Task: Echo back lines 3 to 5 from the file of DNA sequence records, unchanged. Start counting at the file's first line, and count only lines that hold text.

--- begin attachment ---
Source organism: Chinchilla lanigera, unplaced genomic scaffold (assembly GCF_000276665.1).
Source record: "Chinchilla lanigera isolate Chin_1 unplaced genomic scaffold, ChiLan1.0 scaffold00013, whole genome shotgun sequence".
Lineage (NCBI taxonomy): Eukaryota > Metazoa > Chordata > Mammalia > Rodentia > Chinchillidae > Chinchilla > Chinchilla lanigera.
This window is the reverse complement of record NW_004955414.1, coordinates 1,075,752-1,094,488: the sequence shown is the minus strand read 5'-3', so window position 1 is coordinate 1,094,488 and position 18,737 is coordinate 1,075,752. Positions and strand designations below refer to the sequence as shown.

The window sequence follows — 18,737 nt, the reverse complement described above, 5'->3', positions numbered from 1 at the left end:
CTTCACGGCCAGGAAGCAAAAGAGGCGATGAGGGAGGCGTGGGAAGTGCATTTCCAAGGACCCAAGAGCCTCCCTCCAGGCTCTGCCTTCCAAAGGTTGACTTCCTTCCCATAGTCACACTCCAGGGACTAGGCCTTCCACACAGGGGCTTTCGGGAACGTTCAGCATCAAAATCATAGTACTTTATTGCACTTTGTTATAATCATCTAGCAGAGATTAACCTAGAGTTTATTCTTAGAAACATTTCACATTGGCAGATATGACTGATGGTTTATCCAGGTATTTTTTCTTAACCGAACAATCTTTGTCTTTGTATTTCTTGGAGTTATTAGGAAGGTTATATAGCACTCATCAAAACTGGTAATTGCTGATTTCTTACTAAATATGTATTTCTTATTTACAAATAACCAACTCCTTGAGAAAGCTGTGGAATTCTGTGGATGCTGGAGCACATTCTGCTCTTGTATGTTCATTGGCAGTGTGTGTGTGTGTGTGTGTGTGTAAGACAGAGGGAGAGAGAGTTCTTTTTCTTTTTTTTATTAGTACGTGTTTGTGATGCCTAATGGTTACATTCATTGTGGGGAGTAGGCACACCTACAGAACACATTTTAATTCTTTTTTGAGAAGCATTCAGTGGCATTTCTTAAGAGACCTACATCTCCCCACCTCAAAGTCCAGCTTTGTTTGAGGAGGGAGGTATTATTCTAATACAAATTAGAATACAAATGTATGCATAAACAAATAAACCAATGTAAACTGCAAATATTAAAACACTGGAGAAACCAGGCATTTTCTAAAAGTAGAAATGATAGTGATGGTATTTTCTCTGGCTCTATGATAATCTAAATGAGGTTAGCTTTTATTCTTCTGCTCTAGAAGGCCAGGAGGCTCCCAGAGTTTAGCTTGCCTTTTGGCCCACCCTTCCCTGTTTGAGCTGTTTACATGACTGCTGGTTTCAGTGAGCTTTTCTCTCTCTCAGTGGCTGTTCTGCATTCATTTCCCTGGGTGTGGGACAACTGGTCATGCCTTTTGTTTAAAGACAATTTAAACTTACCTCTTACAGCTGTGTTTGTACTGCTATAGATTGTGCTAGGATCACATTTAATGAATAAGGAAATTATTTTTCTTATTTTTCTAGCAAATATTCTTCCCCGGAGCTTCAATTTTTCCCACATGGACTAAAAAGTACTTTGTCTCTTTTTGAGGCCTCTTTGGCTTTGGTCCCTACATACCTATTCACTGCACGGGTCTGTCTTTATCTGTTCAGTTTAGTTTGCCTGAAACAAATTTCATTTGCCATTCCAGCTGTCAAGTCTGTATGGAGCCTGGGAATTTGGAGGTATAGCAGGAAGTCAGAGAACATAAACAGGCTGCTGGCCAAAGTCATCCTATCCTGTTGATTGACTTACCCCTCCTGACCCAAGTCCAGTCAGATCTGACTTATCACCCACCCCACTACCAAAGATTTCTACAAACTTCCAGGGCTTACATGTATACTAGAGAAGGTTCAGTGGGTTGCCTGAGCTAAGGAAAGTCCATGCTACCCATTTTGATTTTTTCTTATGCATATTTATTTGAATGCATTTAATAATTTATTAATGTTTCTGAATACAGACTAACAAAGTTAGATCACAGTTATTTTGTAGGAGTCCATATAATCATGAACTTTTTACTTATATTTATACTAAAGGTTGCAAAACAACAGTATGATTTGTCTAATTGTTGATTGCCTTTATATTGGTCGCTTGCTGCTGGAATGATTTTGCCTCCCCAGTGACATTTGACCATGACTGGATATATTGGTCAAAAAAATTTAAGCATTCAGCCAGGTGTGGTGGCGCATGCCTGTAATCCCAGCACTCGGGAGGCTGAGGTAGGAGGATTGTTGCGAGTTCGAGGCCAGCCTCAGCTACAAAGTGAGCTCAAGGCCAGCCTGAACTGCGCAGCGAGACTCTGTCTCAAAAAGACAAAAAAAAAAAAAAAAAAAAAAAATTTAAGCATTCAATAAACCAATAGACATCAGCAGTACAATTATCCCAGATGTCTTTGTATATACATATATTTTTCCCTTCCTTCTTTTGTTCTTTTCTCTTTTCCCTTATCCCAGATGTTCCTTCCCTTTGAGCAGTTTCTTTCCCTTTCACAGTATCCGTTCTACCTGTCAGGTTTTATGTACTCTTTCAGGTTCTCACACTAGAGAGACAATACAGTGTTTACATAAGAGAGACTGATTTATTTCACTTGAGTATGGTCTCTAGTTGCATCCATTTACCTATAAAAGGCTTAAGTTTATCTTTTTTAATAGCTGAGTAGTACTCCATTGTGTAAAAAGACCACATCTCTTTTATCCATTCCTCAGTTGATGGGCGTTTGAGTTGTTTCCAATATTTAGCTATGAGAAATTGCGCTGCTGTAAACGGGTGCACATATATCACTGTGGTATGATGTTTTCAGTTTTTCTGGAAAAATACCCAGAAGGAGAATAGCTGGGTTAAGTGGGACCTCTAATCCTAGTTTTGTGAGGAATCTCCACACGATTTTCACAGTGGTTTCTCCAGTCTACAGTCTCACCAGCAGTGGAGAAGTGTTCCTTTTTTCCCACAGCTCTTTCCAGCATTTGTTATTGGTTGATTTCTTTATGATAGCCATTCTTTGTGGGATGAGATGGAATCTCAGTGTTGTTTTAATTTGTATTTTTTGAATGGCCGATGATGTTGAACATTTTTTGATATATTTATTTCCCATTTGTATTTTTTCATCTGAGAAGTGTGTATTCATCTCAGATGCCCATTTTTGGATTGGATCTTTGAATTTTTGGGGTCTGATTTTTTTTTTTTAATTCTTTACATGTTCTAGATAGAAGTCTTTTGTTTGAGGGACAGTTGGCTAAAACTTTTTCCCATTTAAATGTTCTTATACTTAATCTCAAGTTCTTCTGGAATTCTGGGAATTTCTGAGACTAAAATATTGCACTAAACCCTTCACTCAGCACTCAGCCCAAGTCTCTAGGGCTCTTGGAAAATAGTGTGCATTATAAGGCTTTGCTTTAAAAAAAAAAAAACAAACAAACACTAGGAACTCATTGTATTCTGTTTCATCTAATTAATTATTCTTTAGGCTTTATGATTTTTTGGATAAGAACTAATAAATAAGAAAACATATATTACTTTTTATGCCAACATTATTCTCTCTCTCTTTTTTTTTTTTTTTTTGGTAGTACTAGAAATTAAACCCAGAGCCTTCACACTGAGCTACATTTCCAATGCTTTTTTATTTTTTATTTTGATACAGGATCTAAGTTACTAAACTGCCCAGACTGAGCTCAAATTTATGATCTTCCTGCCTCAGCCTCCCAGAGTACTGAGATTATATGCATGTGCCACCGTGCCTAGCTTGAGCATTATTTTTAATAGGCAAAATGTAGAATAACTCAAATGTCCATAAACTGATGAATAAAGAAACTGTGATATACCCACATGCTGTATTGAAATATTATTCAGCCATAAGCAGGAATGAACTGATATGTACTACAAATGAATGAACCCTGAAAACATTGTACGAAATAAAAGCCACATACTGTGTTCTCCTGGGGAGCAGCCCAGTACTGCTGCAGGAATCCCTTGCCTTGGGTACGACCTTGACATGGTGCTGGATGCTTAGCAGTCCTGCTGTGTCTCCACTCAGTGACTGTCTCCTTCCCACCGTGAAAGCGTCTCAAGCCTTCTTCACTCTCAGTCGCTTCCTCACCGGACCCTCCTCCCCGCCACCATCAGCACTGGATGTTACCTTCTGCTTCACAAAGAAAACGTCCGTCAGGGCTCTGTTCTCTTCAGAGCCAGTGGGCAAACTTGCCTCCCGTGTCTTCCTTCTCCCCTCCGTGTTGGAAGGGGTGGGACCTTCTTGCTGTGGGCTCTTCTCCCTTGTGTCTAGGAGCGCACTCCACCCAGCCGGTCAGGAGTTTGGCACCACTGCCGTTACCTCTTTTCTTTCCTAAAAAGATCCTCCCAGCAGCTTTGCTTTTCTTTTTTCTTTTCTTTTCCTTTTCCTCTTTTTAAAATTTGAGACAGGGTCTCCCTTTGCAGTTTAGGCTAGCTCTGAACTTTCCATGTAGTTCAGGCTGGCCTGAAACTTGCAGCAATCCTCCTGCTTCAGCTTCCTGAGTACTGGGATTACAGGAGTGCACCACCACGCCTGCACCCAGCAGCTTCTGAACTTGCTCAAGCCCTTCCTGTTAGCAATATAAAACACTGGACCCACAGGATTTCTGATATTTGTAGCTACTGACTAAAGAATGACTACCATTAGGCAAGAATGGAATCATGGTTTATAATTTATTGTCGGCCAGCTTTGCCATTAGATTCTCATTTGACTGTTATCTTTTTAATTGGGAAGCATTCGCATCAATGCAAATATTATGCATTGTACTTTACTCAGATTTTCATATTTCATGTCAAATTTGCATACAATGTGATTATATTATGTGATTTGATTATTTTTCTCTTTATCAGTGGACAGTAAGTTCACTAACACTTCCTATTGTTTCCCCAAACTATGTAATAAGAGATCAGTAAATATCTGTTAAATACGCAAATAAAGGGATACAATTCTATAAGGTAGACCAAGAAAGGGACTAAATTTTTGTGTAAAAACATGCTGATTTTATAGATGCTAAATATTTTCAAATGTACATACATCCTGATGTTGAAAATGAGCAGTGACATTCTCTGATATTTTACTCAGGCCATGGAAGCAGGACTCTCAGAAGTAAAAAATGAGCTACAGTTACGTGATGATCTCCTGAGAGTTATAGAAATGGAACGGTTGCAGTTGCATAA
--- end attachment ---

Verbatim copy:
Lineage (NCBI taxonomy): Eukaryota > Metazoa > Chordata > Mammalia > Rodentia > Chinchillidae > Chinchilla > Chinchilla lanigera.
This window is the reverse complement of record NW_004955414.1, coordinates 1,075,752-1,094,488: the sequence shown is the minus strand read 5'-3', so window position 1 is coordinate 1,094,488 and position 18,737 is coordinate 1,075,752. Positions and strand designations below refer to the sequence as shown.

The window sequence follows — 18,737 nt, the reverse complement described above, 5'->3', positions numbered from 1 at the left end: